mv, mf, Ubuntu’s “did you mean?”

Some time ago I found about Ubuntu’s “did you mean” thingy on console. It’s very cool. Of course, I found it after makeing a typo on the console, I wrote mf instead of mv. Ubuntu suggested I was trying to use “mv”, but I could install “mf”, if I wanted to. I was a little bored, so I researched a little bit what mf is.

Turns out mf is metafont, a programming language to define vector based fonts (!), kind of like postscript. It’s written by Donald Knuth, and there are three bits of trivia which make this post somewhat meaningful:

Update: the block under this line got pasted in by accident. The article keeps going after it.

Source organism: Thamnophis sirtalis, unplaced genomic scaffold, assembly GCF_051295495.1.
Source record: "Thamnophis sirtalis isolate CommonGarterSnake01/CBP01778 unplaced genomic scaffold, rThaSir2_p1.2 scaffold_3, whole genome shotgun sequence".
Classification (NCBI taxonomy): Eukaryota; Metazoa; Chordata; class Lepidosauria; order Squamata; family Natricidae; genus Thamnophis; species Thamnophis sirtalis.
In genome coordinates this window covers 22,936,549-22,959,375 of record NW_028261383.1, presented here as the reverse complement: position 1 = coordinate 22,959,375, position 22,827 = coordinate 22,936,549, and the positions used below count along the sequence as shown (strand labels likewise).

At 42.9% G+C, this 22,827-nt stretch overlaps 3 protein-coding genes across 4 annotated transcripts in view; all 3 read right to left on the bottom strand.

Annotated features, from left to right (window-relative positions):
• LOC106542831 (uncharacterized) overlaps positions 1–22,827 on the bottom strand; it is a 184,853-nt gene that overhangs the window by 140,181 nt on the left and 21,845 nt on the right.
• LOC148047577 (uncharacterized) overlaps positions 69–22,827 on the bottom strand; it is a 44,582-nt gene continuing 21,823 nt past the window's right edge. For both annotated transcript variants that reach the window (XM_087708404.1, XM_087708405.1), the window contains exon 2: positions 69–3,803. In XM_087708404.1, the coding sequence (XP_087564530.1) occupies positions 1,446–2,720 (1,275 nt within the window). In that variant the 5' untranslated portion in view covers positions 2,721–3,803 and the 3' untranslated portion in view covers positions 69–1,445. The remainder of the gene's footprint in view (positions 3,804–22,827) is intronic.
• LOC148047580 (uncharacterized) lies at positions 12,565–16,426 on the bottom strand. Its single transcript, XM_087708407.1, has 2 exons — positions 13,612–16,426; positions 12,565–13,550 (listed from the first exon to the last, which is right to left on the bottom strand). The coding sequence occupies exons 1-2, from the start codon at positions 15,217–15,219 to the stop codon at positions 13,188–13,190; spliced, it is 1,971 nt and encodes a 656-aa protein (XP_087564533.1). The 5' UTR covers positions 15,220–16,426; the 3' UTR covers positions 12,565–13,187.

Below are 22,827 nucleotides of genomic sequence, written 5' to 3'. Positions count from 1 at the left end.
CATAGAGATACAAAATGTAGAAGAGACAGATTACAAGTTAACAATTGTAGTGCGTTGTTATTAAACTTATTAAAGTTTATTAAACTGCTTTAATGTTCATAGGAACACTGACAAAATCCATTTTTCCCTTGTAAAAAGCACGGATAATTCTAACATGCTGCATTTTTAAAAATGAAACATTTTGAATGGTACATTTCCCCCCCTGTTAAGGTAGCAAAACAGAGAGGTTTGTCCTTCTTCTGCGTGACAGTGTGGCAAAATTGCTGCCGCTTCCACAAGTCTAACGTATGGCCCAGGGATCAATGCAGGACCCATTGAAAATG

• The program’s version number asymptoticaly aproaches e, right now it’s on version 2.718281
  • rtfm! The section on comments says: Warning: Type design can be hazardous to your other interests. Once you get hooked, you will develop intense feelings about letterforms; the medium will intrude on the messages that you read. And you will perpetually be thinking of improvements to the fonts that you see everywhere, especially those of your own design.”
  • And lastly, on the bugs section: On January 4, 1986 the “final” bug in Metafont was discovered and removed. If an error still lurks in the code, Donald E. Knuth promises to pay a finder’s fee which doubles every year to the first person who finds it. Happy hunting.
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